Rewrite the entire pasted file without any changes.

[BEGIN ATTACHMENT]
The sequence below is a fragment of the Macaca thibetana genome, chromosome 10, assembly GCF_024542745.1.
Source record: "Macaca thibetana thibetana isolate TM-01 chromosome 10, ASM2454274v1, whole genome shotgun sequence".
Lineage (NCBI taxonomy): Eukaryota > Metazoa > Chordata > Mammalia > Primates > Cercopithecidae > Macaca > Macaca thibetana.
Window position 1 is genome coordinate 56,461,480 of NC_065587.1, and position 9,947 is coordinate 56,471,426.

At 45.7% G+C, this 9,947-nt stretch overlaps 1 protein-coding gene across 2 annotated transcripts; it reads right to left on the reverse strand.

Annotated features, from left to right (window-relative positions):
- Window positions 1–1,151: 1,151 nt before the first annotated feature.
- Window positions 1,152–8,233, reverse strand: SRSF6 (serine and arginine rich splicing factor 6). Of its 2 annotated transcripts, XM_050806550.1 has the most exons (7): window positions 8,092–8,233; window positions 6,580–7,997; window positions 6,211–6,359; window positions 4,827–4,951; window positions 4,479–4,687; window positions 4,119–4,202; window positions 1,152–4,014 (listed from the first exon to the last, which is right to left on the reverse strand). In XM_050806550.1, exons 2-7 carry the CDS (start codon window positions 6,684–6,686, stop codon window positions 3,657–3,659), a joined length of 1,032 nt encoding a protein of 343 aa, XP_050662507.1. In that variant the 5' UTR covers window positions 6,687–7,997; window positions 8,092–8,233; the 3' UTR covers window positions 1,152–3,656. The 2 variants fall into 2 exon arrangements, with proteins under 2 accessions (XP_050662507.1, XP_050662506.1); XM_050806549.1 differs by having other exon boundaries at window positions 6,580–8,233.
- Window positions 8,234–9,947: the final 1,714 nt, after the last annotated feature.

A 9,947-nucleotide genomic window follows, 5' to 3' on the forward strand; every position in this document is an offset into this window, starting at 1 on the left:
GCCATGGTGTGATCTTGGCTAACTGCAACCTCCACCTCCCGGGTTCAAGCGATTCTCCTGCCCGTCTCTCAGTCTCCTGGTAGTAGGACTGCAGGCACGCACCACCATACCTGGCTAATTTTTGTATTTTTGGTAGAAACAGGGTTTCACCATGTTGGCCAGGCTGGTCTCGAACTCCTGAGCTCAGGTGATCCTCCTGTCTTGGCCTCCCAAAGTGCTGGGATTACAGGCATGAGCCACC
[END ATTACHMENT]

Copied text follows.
The sequence below is a fragment of the Macaca thibetana genome, chromosome 10, assembly GCF_024542745.1.
Source record: "Macaca thibetana thibetana isolate TM-01 chromosome 10, ASM2454274v1, whole genome shotgun sequence".
Lineage (NCBI taxonomy): Eukaryota > Metazoa > Chordata > Mammalia > Primates > Cercopithecidae > Macaca > Macaca thibetana.
Window position 1 is genome coordinate 56,461,480 of NC_065587.1, and position 9,947 is coordinate 56,471,426.

At 45.7% G+C, this 9,947-nt stretch overlaps 1 protein-coding gene across 2 annotated transcripts; it reads right to left on the reverse strand.

Annotated features, from left to right (window-relative positions):
- Window positions 1–1,151: 1,151 nt before the first annotated feature.
- Window positions 1,152–8,233, reverse strand: SRSF6 (serine and arginine rich splicing factor 6). Of its 2 annotated transcripts, XM_050806550.1 has the most exons (7): window positions 8,092–8,233; window positions 6,580–7,997; window positions 6,211–6,359; window positions 4,827–4,951; window positions 4,479–4,687; window positions 4,119–4,202; window positions 1,152–4,014 (listed from the first exon to the last, which is right to left on the reverse strand). In XM_050806550.1, exons 2-7 carry the CDS (start codon window positions 6,684–6,686, stop codon window positions 3,657–3,659), a joined length of 1,032 nt encoding a protein of 343 aa, XP_050662507.1. In that variant the 5' UTR covers window positions 6,687–7,997; window positions 8,092–8,233; the 3' UTR covers window positions 1,152–3,656. The 2 variants fall into 2 exon arrangements, with proteins under 2 accessions (XP_050662507.1, XP_050662506.1); XM_050806549.1 differs by having other exon boundaries at window positions 6,580–8,233.
- Window positions 8,234–9,947: the final 1,714 nt, after the last annotated feature.

A 9,947-nucleotide genomic window follows, 5' to 3' on the forward strand; every position in this document is an offset into this window, starting at 1 on the left:
GCCATGGTGTGATCTTGGCTAACTGCAACCTCCACCTCCCGGGTTCAAGCGATTCTCCTGCCCGTCTCTCAGTCTCCTGGTAGTAGGACTGCAGGCACGCACCACCATACCTGGCTAATTTTTGTATTTTTGGTAGAAACAGGGTTTCACCATGTTGGCCAGGCTGGTCTCGAACTCCTGAGCTCAGGTGATCCTCCTGTCTTGGCCTCCCAAAGTGCTGGGATTACAGGCATGAGCCACC